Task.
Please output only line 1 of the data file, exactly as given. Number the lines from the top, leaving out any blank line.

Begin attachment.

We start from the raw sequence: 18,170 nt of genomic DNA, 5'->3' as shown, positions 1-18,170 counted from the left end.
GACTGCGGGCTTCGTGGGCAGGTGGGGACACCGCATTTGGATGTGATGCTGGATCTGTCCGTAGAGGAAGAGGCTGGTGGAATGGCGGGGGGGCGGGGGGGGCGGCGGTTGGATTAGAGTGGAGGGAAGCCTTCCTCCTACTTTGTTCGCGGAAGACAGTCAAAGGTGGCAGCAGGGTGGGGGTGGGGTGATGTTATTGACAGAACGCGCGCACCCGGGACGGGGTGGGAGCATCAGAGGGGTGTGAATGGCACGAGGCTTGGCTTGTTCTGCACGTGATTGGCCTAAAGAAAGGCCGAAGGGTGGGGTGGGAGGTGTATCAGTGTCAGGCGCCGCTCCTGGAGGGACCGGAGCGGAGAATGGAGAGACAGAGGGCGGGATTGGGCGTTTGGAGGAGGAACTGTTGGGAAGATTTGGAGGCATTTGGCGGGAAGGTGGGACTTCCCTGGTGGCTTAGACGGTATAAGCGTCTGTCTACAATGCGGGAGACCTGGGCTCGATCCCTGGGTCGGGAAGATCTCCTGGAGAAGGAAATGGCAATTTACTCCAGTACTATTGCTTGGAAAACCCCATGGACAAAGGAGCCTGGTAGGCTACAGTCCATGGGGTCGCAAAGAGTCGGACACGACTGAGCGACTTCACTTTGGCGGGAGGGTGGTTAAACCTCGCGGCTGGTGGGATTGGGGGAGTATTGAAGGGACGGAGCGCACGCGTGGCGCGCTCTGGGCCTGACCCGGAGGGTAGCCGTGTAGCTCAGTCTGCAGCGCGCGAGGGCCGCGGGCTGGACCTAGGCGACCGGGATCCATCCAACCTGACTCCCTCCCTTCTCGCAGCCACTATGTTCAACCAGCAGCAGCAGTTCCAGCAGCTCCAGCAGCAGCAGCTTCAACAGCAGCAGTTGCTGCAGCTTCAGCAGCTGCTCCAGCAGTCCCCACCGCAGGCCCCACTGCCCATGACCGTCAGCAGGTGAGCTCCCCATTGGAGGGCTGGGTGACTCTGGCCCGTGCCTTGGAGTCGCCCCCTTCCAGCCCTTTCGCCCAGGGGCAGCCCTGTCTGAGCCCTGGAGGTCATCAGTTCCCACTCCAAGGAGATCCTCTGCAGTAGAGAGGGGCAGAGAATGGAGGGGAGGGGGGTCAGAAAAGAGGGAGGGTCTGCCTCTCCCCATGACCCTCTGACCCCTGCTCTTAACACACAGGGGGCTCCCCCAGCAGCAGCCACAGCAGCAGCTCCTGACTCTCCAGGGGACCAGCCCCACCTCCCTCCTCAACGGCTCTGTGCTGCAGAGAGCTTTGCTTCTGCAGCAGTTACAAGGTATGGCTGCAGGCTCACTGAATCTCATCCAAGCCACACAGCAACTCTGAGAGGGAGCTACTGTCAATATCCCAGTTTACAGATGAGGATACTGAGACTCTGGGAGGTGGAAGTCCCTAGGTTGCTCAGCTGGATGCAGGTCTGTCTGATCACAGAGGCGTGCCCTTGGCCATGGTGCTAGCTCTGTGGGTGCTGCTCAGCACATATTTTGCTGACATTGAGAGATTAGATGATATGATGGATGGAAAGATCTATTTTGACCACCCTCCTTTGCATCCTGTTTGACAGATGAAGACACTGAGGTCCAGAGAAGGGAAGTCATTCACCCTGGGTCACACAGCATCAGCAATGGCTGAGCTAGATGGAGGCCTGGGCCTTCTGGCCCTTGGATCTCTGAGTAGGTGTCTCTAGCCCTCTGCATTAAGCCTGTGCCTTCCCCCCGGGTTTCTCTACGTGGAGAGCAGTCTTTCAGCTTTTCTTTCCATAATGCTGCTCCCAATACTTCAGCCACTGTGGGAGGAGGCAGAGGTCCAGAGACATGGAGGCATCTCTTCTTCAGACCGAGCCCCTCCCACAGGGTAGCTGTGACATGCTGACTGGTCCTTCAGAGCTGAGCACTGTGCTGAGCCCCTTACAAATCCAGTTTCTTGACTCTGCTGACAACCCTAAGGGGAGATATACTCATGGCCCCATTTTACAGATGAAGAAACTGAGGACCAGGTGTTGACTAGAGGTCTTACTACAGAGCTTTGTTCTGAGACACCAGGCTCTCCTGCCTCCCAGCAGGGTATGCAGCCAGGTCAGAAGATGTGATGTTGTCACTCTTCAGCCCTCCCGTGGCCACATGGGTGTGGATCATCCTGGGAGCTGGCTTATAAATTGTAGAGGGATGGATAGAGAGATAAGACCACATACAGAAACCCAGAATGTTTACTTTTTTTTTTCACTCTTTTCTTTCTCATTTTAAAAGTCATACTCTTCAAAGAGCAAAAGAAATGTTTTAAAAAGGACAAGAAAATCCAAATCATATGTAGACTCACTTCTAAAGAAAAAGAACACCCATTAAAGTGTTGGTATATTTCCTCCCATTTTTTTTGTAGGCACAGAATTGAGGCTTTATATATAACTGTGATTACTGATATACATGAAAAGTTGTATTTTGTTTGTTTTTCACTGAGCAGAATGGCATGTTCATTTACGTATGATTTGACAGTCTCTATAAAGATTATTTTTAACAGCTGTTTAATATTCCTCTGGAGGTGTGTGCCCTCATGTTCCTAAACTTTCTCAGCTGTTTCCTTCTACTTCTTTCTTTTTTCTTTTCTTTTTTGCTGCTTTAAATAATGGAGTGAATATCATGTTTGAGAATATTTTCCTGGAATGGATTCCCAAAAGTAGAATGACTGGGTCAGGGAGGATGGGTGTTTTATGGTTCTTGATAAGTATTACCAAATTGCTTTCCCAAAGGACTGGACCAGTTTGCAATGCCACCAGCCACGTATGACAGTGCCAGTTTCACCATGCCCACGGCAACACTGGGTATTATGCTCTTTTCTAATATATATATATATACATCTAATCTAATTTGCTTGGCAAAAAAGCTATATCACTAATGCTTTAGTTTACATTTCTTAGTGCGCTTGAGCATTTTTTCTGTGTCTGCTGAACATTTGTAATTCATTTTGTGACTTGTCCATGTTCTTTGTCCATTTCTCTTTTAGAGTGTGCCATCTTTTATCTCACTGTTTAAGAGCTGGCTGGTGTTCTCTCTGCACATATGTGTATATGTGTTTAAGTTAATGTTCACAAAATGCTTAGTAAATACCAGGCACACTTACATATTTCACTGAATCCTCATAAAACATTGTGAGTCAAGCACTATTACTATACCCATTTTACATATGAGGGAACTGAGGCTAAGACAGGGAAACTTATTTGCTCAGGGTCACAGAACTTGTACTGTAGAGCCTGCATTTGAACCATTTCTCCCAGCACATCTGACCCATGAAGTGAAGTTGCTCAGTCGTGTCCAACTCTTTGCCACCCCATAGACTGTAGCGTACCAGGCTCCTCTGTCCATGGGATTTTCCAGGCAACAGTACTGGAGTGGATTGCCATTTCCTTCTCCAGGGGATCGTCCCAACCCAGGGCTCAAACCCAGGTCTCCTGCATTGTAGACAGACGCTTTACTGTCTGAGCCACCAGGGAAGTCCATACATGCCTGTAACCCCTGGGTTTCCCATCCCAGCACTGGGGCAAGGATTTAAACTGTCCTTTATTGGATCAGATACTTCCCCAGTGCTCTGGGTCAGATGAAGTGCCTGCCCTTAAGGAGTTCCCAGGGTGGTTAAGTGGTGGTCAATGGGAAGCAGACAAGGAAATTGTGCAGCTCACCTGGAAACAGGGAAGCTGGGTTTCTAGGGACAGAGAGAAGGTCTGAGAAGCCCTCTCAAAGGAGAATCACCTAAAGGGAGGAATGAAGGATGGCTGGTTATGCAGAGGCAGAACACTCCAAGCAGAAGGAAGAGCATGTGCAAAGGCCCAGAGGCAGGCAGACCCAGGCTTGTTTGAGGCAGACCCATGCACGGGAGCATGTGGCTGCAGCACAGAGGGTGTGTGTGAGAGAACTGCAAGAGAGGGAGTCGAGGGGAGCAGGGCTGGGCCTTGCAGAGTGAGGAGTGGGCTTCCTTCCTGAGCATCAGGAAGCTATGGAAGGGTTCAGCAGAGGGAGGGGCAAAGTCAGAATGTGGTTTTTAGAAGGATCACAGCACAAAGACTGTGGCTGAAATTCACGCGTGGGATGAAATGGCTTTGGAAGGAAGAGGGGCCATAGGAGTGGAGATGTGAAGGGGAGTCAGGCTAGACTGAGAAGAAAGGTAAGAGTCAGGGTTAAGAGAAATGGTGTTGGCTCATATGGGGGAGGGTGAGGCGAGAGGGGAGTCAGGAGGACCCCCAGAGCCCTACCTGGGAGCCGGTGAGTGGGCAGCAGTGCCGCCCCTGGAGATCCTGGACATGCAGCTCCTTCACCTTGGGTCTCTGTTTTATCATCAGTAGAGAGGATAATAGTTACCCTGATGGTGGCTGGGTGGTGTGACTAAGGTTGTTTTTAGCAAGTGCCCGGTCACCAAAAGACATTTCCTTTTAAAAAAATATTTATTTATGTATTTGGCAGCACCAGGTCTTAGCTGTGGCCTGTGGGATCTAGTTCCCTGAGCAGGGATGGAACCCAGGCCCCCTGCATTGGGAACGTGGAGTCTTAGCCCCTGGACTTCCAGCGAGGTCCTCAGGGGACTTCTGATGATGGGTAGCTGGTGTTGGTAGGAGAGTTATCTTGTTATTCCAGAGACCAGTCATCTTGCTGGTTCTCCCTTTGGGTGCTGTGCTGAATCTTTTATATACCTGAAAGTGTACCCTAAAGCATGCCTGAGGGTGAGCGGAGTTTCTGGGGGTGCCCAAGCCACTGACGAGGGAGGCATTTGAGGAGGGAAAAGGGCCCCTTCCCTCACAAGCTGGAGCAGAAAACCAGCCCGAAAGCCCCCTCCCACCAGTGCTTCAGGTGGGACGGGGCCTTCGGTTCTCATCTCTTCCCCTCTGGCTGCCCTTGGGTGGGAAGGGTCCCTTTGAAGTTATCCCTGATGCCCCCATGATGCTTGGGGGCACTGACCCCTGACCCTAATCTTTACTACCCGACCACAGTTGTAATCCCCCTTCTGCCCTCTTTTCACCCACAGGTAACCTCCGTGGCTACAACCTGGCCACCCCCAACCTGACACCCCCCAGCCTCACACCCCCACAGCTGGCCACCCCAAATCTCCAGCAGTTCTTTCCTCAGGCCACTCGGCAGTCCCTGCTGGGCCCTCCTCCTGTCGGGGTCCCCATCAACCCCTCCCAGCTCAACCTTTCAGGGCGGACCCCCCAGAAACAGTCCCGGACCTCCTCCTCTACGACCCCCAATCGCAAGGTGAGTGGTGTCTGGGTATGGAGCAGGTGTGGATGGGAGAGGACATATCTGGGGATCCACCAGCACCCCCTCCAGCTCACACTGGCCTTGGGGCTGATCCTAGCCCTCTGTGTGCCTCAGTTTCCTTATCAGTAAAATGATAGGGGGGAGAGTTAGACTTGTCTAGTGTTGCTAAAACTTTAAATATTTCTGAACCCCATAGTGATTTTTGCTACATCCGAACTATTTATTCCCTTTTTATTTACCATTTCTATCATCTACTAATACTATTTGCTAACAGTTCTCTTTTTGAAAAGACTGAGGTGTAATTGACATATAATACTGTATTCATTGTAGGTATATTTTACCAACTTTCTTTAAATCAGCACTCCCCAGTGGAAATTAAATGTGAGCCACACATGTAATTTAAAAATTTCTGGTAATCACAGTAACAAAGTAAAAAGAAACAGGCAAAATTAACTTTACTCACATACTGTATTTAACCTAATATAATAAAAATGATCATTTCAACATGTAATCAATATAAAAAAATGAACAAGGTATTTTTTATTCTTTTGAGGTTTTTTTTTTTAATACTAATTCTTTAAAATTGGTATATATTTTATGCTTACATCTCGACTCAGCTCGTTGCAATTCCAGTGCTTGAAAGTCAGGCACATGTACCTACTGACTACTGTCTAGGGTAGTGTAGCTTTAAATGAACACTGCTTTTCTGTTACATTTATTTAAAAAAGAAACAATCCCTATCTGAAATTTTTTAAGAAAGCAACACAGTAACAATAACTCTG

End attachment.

We start from the raw sequence: 18,170 nt of genomic DNA, 5'->3' as shown, positions 1-18,170 counted from the left end.